Commentary

In Defense of the Electoral College

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It is day seven into Trump’s America, yet the sky hasn’t fallen. In fact, the world looks much as it did before Election Day.

There was no shortage of scandal or mudslinging in the campaigns leading up to Nov. 8, but the current reality is that America has chosen its candidate, and it is time to move forward for the good of the nation.

Well, that depends on who you ask.

Since news of Trump’s victory broke around 3 a.m. Wednesday morning, thousands of millennial snowflakes have taken to the streets, rioting, burning the American flag and chanting “F— Trump!” to no end at various universities across the country. Without remorse, many have shamed conservative voters as ignorant and uneducated and refuse to accept the results of the election.

Additionally, these snowflakes have started a number of online petitions in attempt to somehow undo Trump’s victory. One online petition calls to abolish the Electoral College simply because Democratic candidate Hillary Clinton won the popular vote, despite her being only the fifth candidate in history to win the popular vote but lose the Electoral College.

Another aims to force electors of the Electoral College to swap their votes for Clinton on Dec. 19, giving Clinton the office instead of Trump. This route is unlikely, however, considering electors vote for the candidate they are bound to 99 percent of the time, and it would take a swath of electors to swap their vote for Clinton in order for her to win. Additionally, electors are mostly chosen by state parties. Only 157 times has there been a faithless elector in the history of our republic.

While these forms of protest are not uncommon in America’s current era of “political activism” and “social justice,” there is a reason that college students act this way. When someone is treated like a child at such repetition customary of higher education, with safe spaces and the like, they will inevitably act like a child.

Last Wednesday, a plethora of university professors and administrators, from Cornell to Stanford, canceled classes and even postponed tests, giving our millennial snowflakes sufficient time to “cope” with the results of the presidential election. I highly doubt, had the Electoral College results mirrored Clinton’s popular vote majority, either of the above universities would have offered a day for students to cope with the election results.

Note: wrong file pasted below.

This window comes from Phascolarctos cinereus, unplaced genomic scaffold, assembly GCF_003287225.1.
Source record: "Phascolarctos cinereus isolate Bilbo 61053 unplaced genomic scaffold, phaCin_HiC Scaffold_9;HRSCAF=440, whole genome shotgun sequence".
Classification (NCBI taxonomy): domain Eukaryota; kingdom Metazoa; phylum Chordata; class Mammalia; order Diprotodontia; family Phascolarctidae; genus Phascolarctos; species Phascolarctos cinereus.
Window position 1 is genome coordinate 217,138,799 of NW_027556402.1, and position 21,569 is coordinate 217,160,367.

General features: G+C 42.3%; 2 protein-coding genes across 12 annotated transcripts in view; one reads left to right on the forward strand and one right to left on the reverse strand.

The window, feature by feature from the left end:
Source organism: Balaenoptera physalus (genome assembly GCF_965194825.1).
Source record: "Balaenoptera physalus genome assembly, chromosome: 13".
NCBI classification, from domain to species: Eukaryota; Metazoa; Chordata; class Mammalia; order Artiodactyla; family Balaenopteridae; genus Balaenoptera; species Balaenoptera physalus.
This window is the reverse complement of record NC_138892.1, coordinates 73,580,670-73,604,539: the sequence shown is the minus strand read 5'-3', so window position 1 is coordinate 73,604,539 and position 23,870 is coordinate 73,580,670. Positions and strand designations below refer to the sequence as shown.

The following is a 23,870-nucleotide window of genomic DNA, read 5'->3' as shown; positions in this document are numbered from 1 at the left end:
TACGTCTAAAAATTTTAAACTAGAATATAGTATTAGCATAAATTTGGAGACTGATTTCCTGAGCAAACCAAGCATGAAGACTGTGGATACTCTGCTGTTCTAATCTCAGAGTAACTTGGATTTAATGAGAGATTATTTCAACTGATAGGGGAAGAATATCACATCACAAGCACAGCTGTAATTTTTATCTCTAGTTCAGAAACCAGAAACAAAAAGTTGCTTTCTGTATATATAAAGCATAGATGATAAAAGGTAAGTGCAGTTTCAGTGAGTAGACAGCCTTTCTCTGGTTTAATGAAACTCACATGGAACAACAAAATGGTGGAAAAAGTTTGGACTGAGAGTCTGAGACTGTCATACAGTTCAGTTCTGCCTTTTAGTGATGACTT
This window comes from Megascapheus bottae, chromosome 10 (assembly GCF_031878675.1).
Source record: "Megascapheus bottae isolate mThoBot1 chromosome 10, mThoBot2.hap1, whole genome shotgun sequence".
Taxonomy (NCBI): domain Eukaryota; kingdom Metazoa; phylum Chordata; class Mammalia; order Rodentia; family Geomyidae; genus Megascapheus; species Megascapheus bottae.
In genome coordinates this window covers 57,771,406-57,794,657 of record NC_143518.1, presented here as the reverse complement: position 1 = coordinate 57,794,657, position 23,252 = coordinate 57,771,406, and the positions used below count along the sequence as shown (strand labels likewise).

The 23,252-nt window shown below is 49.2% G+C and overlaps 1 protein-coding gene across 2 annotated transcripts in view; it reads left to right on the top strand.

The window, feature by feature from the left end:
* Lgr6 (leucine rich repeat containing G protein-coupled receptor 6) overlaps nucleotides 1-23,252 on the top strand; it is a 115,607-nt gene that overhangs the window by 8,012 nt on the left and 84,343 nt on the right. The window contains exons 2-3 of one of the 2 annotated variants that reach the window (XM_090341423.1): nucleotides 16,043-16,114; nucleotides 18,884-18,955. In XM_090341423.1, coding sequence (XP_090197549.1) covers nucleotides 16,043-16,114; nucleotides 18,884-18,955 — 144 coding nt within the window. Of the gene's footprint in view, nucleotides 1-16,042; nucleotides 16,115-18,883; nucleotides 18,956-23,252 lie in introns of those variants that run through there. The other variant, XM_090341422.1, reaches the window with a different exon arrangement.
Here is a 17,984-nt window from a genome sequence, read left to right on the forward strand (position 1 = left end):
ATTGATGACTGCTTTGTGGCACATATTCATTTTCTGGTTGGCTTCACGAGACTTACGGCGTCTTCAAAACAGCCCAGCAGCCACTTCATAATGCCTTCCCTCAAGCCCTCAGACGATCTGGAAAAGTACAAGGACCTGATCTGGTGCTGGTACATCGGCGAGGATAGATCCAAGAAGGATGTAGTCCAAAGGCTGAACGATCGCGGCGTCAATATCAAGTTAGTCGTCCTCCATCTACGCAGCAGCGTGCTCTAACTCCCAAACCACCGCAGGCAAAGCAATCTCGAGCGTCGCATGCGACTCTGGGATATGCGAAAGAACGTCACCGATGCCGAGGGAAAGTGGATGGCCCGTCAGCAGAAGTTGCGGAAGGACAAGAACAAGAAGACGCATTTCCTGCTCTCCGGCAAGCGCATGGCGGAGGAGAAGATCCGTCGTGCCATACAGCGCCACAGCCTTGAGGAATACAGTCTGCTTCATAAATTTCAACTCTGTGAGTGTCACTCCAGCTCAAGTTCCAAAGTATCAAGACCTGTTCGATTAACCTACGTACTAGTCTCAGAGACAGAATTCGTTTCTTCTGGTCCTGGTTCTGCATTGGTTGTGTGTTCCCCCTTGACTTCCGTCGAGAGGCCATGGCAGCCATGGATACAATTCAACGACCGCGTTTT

What this portion of the electorate, specifically the world of Academia, fails to understand and must acknowledge before 2020, is that the fairest majority of the country (determined by the Electoral College) does not like being told how to live their lives. They don’t like being judged on the scale of political correctness, and at the end of the day, their wallet is more important than their feelings.

It’s no surprise that when forced to choose between the two most disliked major party nominees in modern political history, independents and undecided voters broke for Trump in the waning moments. When backed into such a corner, the middle class is mostly concerned with their livelihood and safety. After eight years of what they determine to be uncertainty in those key areas, a vote for change was likely inspiring.

Trying to undo the process now, or persuade electors into believing the prospect of a President Trump is too dangerous to our republic, is called sour grapes. It is also called failing to accept the results of the election and the will of the voters.

The founders intentionally established the Electoral College to protect us against a bare majority, and there was never any intention amongst the Continental Congress to create a pure majority-rule democracy. The Electoral College provides checks and balances to the process, preventing a single ideology or branch of government from dominating the political landscape. It was not until a partisan lens was applied, after the most unpredictable and unprecedented upset in presidential election history, that the Electoral College began to seem unfair for this crowd.

As we are a democratic republic, the Electoral College mirrors this ideology by acknowledging the 50 states and the District of Columbia as individual representatives of the collective masses, assigning each entity with a vote total that corresponds to their respective populations. This process and its greater purpose was well known and accepted by voters prior to Tuesday’s election.

Although his rhetoric may have disenfranchised percentages of every demographic throughout campaign season, Trump won the presidency the only way our county has ever awarded it. No petition by our millennial snowflakes can undo or discredit this feat.

Everyone is likely feeling some level of anxiety over what a Trump presidency will bring our country after such a long and turbulent campaign season. As Clinton supporters, it is only natural that our snowflakes are distraught after her unexpected defeat.

But the violent, aggressive and disrespectful response by millennials and other liberal voters thus far, and their attack on the Electoral College, will only reinforce the motivations independent and undecided voters had to break for Trump in the first place.

About Jacob Posik

Jacob Posik, of Turner, is a policy analyst for the Maine Heritage Policy Center. He can be reached at jposik@mainepolicy.org.

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